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The Firebrand and the First Lady

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Read an excerpt from Patricia Bell-Scott’s book about Eleanor Roosevelt and Pauli Murray

By Stephanie Bastek

February 8, 2016


 

You may not have heard of Pauli Murray—poet, lawyer, activist, first African-American female Episcopal priest—but her impact on the Civil Rights Movement was profound. Thurgood Marshall anointed her compilation of all the race laws in 1950s America, States’ Laws on Race and Color, “the Bible for civil rights lawyers,” and then used it for the NAACP’s strategy in Brown v. Board of Education. Ruth Bader Ginsburg leaned on Murray’s legal arguments—and even named her as a co-author of the brief—in one of the landmark cases of her career, Reed v. Reed, which in 1971 was the first application of the Equal Protection Clause to a case of sex discrimination. And in the late 1960s, Murray co-founded the National Organization for Women and fought to keep gender as one of the protected categories of the 1964 Civil Rights Act.

But before all that, Pauli Murray was a young writer incensed by a speech that President Franklin D. Roosevelt gave at the University of North Carolina, Chapel Hill—where Murray was denied graduate admission because she was black—praising the school for its commitment to social progress. She wrote a letter to the White House, and Eleanor Roosevelt responded with a short note: “I understand perfectly, but great changes come slowly … The South is changing, but don’t push too fast.”

After FDR passed Executive Order 9066, which authorized the internment of Japanese Americans, Murray sent another letter to the White House. This time, Eleanor Roosevelt wrote back at length, initiating a correspondence—and friendship—that would go on for decades. Their friendship is the subject of a new book by Patricia Bell-Scott, The Firebrand and the First Lady. Read her account account of the letter that led to Murray and Roosevelt’s first conversation and inspiring friendship.

“As President of a nation at war,” Murray [wrote in her letter], “you have almost unlimited emergency powers. . . . If Japanese Americans can be evacuated to prevent violence being perpetrated upon them by our less disciplined American citizens, then certainly you have the power to evacuate Negro citizens from ‘lynching’ areas in the South, and particularly in the poll tax states.” …

Murray was not sure that her letter would reach the president’s desk or if it would move him. So she sent it to Eleanor Roosevelt with a cover note: “Will you read this letter and pass it on to the President? I only made one copy and did not want this one to get lost in a maize [sic] of secretariats. If there ever were a Woman’s Revolution, I’m afraid you’d have to run for President.” As justification for the tone of her missive to FDR, Murray added, “If some of our statements are bitter these days, you must remember that truth is our only sword.”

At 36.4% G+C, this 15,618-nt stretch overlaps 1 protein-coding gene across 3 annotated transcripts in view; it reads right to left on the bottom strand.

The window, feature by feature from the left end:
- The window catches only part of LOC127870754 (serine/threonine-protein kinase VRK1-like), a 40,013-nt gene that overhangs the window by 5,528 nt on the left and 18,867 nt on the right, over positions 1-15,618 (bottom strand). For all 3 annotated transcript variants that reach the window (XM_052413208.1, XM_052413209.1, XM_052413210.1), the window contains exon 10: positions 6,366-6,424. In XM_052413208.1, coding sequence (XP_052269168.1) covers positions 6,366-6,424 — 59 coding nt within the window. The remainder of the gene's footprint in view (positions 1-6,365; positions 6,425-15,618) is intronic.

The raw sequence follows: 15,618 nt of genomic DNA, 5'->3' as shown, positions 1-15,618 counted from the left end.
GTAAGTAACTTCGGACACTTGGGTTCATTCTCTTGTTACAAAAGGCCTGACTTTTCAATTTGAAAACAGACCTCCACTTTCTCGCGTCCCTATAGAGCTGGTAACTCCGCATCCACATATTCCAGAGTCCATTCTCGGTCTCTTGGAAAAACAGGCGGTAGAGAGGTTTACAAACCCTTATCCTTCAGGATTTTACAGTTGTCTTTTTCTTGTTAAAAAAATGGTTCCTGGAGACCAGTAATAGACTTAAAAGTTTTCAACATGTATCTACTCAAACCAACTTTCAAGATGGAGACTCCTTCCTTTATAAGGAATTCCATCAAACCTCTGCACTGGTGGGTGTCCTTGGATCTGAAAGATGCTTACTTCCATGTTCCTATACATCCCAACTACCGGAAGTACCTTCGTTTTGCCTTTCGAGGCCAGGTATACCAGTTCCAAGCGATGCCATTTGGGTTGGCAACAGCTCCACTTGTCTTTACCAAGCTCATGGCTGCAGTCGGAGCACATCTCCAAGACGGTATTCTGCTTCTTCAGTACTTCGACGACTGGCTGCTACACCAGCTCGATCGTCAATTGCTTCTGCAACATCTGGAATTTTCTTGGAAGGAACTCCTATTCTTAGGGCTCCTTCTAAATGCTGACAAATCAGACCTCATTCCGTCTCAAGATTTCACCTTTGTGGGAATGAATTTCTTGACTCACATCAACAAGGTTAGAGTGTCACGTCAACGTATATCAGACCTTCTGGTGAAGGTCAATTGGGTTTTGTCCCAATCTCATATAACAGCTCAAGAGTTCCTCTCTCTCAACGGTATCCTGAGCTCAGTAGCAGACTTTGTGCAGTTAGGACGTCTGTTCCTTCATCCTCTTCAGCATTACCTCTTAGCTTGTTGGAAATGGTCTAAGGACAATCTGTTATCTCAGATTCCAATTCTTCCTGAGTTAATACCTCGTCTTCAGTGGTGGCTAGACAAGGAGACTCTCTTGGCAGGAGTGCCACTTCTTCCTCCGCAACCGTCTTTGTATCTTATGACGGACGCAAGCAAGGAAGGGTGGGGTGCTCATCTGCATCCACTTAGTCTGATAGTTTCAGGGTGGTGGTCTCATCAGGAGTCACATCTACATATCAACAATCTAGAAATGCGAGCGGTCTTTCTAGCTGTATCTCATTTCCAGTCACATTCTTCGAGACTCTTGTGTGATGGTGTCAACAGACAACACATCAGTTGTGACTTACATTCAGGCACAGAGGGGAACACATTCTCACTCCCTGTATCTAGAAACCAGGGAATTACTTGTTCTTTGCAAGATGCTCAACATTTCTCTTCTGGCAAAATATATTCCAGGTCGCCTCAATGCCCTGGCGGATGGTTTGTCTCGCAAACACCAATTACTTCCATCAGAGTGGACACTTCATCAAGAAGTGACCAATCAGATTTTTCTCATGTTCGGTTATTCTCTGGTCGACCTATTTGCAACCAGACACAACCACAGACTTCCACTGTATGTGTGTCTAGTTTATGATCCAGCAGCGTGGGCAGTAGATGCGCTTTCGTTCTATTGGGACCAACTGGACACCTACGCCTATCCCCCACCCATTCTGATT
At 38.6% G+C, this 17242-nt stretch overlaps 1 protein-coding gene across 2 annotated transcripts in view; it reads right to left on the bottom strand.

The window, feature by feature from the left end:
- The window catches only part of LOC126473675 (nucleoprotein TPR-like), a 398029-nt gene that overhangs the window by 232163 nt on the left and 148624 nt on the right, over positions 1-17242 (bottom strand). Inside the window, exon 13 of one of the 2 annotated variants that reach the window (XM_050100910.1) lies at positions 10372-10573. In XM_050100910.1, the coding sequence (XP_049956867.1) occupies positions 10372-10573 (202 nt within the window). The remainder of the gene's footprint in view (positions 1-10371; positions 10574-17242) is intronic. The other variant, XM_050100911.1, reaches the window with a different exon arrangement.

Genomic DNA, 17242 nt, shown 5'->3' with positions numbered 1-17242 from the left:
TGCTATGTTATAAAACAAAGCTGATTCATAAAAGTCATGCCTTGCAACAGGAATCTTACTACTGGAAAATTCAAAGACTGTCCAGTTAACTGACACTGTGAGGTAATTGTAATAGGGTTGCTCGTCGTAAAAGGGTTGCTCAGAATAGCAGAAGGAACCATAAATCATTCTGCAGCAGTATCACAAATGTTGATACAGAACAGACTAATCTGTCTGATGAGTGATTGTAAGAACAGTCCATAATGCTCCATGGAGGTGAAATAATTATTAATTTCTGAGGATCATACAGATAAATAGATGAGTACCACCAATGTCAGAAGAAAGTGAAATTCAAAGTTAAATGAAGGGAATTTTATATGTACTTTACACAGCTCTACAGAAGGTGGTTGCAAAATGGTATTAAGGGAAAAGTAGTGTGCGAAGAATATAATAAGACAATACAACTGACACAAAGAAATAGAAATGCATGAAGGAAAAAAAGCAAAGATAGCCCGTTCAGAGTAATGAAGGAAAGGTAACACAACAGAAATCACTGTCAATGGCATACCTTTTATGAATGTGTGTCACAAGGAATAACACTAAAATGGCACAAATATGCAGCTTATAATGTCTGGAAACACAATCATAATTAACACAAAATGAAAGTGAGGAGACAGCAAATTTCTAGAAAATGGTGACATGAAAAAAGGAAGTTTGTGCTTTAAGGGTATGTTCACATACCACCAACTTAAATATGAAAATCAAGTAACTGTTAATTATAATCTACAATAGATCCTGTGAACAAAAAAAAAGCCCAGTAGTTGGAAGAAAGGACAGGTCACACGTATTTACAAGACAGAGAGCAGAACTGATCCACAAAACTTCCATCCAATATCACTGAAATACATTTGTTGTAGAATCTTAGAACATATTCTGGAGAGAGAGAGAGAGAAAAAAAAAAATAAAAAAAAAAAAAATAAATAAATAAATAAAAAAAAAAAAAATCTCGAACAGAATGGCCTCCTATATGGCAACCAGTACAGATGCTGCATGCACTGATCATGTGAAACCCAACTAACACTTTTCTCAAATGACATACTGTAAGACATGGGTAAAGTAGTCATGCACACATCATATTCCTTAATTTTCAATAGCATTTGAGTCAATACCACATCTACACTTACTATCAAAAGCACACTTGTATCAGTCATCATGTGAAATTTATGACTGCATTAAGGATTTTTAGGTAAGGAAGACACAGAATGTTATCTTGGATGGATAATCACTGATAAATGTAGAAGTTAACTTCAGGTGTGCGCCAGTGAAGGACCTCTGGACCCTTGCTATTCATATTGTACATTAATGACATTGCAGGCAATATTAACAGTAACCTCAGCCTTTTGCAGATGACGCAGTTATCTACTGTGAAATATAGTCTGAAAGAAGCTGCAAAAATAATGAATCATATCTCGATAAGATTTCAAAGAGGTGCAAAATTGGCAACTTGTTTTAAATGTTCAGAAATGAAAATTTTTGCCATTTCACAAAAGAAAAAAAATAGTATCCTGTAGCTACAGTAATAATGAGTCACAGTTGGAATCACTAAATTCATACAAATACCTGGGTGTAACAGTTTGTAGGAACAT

Although Murray’s intent was to rouse the president, her proposal—that the government evacuate African Americans from the South as it had done on the West Coast with Japanese Americans—angered Eleanor Roosevelt. The first lady’s indignation was rooted in her opposition to internment and her inability to persuade the administration that the policy was unjust. “If we can not meet the challenge of fairness to our citizens of every nationality . . . regardless of race, creed or color; if we can not keep in check anti-semitism, anti-racial feelings as well as anti-religious feelings” she had argued, “we shall have removed from the world, the one real hope for the future on which all humanity must now rely.” As FDR and his advisors moved forward with the evacuation program, Eleanor Roosevelt implored, “These people are good Americans and have the right to live as anyone else.” Despite her entreaty, the president issued his directive on February 19, 1942.

While the first lady did not publicly criticize the internment program after the executive order was issued, knowing that there were “children behind barbed wire looking out at a free world” pained her. She worked diligently to prevent ill treatment in the camps, separation of families, discrimination, and disenfranchisement. In no mood for Murray’s sarcastic “outburst,” Eleanor Roosevelt penned her sharpest letter to date.

Excerpted from The Firebrand and the First Lady by Patricia Bell-Scott. Copyright © 2016 by Patricia Bell-Scott. Excerpted by permission of Knopf, a division of Random House LLC. All rights reserved. No part of this excerpt may be reproduced or reprinted without permission in writing from the publisher.


Stephanie Bastek is the associate editor of the Scholar and the producer/host of the Smarty Pants podcast.


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